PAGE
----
One of the tools of the “let’s teach social-emotional skills to children” movement is the glitter jar. The idea behind the glitter jar is that when a child is frustrated, they shake up the glitter jar (think: snow globe) and as they watch the glitter settle, they are supposed to settle their emotions down as well. Proponents of the glitter jar (who range from teachers and school counselors to child psychologists and parent coaches) claim that it helps kids “learn” to regulate their emotions.

(While I do love glitter) I am not a proponent of the glitter jar. As I described in this post, emotional balance comes from the ability to hold opposing emotions (mixed feelings). This ability is a function of growth, maturity and frontal lobe development, not “learning”; attempts to shortcut the path of true development by telling kids to “calm down” (which is what the glitter jar represents) will not lead to maturity, but will lead to more frustration.

Frustration, the emotion which is usually present when we are telling kids to “calm down”, can come from so many sources: a sibling that the child wishes they could send back, not being able to balance on the two-wheeled bicycle, wanting more of Daddy’s attention; life can be endlessly frustrating for children!

The key to moving through frustration, to moving along the path of development, is for frustration to come out; not for it to calm down.¬†Dr. Gordon Neufeld, from whose paradigm I work, likens frustration to elimination: it needs to come out; we would never tell our child to “hold it in,” when they had to use the bathroom, likewise, we should not be telling them to “hold it in” when they are frustrated. Frustration holds potential energy; it needs to be discharged or it continues to hold energy that will need to come out in one way or another (think: bigger tantrum later if this one is “glitter jarred,” or, if the stakes seem too high for it to come out as a tantrum, it can turn inwards and cause all sorts of other issues).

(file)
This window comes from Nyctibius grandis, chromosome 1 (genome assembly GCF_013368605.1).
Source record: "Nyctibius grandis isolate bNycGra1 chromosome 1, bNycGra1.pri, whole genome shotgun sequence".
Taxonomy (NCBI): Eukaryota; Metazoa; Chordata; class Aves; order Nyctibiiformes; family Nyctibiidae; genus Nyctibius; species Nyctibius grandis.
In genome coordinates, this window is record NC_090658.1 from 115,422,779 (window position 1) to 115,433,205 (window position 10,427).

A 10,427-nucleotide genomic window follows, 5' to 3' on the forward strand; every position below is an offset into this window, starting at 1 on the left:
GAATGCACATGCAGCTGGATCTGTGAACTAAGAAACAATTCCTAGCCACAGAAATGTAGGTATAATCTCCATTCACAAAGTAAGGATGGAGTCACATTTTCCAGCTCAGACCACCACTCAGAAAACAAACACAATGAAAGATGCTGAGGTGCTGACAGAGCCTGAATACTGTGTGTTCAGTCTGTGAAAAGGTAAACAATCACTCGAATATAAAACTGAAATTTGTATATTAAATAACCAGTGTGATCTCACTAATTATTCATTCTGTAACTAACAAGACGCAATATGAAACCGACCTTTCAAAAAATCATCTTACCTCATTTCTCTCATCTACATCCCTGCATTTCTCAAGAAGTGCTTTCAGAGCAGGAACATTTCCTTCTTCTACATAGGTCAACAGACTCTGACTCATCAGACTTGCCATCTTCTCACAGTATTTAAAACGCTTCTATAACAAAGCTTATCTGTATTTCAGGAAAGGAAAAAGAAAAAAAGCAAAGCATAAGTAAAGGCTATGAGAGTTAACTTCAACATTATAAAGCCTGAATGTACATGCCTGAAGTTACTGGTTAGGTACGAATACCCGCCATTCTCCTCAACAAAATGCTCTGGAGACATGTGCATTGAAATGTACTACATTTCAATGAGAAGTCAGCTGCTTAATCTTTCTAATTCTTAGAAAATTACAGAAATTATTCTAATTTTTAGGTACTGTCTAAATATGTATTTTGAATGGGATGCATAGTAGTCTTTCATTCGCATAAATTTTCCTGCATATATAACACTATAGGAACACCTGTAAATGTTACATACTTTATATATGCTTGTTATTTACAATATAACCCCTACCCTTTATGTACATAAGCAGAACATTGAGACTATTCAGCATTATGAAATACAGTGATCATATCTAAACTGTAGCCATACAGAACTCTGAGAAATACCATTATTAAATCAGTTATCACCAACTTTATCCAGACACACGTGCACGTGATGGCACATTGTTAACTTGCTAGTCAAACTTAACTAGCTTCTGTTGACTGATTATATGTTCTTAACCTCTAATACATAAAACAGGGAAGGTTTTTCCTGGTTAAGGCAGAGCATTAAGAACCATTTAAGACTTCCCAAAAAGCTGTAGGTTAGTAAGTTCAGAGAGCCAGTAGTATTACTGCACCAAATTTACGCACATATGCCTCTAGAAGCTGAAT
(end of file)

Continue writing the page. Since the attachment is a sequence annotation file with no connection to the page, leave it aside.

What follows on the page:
So, get rid of the glitter jar and remember that your role, as parent (or teacher), is to come alongside your frustrated child (or student) and help them get the frustration out.

Ways to do this include:

  • Saying, “I can see you are frustrated, let me help you get that out.”
  • Directing the child towards “acceptable” ways of getting frustration out, such as: punching bags, tearing paper, hitting pillows, jumping on bubble wrap etc.
  • Not getting too worked up about the fact that frustration will come out in more “unacceptable” ways sometimes: bad language, hitting a sibling, kicking the wall etc. This is to be expected on the long and messy road of development (a ho hum attitude about this is a good thing to cultivate).
  • Not waiting until frustration is erupting to help your child get it out; daily activities (pillow fights, water balloon play etc.) that promote expression are good pressure-release valves.

Using words (or jars) that give our children the message to “calm down” when frustrated throws virtual sand (glitter?) in the gears of development; helping our children to express their frustration oils the gears of development so that¬†nature’s plan can unfold, in all it’s sparkly brilliance.